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How Continuing Education Classes Work

        Culture | Learning

Continuing Education Options
Online continuing education classes
Online continuing education classes
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You don't have to be a professional looking for continuing education to take advantage of the countless accredited classes offered through Web-based schools. If you're looking to start a new career and need to earn a certificate, or if you're interested in acquiring a new skill, chances are you can find a class on the Internet.

Finding continuing education options online isn't difficult. A report released this spring by Eduventures, a leading research and consulting firm for the education industry, found that 37 percent of the 163 institutions surveyed offered noncredit programs. Many of the surveyed institutions also plan to increase online generic credentials, particularly among noncredit and certificate courses.

And more people are taking courses online. A 2006 survey by the Alfred P. Sloan Foundation looked at more than 2,200 colleges and universities and found almost 3.2 million students were taking at least one online course during the fall of 2005, a large increase over the 2.3 million who reported doing so the previous year.

Online continuing education offers a variety of options in the way such courses are offered and course topics. Some Web sites, such as eLearners.com, provide a directory of online courses at dozens of schools. You can also easily conduct a Web search by course, interest or school. These education options allow non-degree-seeking students, part-time students or the lifelong learner to enrich their lives without leaving home.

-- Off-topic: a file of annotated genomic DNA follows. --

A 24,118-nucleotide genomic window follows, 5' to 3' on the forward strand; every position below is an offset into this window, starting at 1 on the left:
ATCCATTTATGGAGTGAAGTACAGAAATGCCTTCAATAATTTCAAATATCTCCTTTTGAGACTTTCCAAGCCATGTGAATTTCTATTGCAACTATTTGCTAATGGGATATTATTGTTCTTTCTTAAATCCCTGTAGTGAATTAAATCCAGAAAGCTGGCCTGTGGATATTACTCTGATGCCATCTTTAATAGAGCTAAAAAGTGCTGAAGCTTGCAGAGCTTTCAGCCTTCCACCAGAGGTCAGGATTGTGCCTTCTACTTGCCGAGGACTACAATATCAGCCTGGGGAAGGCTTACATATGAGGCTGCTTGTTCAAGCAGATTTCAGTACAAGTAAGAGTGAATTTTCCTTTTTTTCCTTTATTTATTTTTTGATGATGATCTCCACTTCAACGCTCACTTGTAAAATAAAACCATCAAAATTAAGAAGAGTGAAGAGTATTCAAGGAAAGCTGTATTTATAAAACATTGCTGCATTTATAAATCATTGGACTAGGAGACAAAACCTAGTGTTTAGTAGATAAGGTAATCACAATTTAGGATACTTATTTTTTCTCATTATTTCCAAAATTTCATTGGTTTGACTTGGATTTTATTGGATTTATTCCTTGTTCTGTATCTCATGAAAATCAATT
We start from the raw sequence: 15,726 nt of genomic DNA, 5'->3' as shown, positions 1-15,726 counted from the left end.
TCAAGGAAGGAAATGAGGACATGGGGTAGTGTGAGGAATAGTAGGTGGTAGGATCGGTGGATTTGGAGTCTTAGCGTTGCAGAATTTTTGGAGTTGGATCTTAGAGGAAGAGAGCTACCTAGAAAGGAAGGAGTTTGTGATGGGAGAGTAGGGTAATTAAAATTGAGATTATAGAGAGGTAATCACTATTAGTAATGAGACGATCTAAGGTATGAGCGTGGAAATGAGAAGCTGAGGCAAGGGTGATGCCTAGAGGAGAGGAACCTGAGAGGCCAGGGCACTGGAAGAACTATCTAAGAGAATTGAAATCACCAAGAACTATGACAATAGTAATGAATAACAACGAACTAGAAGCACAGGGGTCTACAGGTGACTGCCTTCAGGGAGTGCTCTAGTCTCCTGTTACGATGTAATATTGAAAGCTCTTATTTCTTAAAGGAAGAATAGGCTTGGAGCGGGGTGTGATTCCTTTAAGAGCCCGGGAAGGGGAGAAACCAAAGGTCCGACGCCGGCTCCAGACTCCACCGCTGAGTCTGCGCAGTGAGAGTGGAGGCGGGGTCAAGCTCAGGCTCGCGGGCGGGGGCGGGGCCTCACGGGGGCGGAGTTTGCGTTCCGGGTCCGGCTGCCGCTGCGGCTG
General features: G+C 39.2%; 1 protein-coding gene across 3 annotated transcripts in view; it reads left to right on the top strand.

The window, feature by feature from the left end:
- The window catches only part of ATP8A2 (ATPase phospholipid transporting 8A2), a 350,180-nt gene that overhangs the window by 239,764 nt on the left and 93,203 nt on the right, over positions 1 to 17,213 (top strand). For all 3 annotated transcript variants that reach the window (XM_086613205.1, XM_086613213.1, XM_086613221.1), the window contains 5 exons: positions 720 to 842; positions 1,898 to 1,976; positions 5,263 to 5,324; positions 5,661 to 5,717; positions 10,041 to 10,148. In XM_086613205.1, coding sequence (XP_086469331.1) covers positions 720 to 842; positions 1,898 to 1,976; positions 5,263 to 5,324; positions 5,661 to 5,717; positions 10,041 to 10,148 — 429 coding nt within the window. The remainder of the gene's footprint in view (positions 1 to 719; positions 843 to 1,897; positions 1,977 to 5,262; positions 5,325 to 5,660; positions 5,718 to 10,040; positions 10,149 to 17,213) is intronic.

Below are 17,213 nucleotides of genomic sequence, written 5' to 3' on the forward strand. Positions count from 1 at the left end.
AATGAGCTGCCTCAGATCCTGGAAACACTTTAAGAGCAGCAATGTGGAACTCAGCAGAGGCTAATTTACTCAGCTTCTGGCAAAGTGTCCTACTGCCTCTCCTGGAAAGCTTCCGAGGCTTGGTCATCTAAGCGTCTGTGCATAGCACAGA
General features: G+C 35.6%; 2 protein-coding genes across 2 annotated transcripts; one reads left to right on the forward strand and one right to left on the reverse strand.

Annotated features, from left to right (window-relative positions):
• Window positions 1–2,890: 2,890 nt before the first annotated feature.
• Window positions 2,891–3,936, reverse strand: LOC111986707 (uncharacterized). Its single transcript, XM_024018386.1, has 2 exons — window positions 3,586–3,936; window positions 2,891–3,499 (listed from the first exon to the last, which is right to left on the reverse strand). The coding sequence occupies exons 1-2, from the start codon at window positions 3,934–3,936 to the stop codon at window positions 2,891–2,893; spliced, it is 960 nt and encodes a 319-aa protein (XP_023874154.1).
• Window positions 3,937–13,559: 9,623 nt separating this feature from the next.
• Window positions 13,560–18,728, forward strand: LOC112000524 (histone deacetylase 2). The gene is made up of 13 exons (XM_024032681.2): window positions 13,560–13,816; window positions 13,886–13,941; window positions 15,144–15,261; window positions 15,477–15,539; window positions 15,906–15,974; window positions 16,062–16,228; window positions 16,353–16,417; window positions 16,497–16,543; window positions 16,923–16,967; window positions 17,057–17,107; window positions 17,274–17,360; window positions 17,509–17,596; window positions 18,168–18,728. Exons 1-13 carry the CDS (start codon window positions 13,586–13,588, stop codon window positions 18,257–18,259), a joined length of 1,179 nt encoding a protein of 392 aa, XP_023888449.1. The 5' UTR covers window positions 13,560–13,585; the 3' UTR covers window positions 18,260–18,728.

For instance, some careers, such as real estate broker, require certificates to pursue. A student might choose to study for a real estate broker's license by taking online continuing education classes such as real estate marketing, appraisal and real property law. Such courses of study, which can last one to three years, generally allow individuals to earn a certificate while preparing for a state licensure test.

Many colleges and universities also offer multiple courses aimed at teaching people to start their own business and market it on the Web. There are also classes in Web site design, graphics, digital photography, video and personal development. Or, classes are available in landscaping, arts and crafts, personal health and fitness, or other health-related areas.

There are many specialized continuing education options, as well. For example, emergency service workers can take the online course offered by federal and state government agencies. These agencies offer dozens of courses in areas such as hazardous materials response, scene command structure and rescue operations and awareness. Such courses often can be found on government sites, such as the Federal Emergency Management Agency (FEMA) or at fire and rescue training academies.

Those students who are already settled in a career can enhance their chances for advancement by examining their online continuing education options. Someone in the construction business, for example, might supplement their skills by taking a course in home inspection that prepares them to take a state licensure exam. An information technologist might be interested in courses that will certify them as system engineers or administrators on certain software platforms.

Whether beginning student or experienced professional, the options for continuing education are seemingly endless.

For more information about continuing education and related topics, check out the links on the next page.


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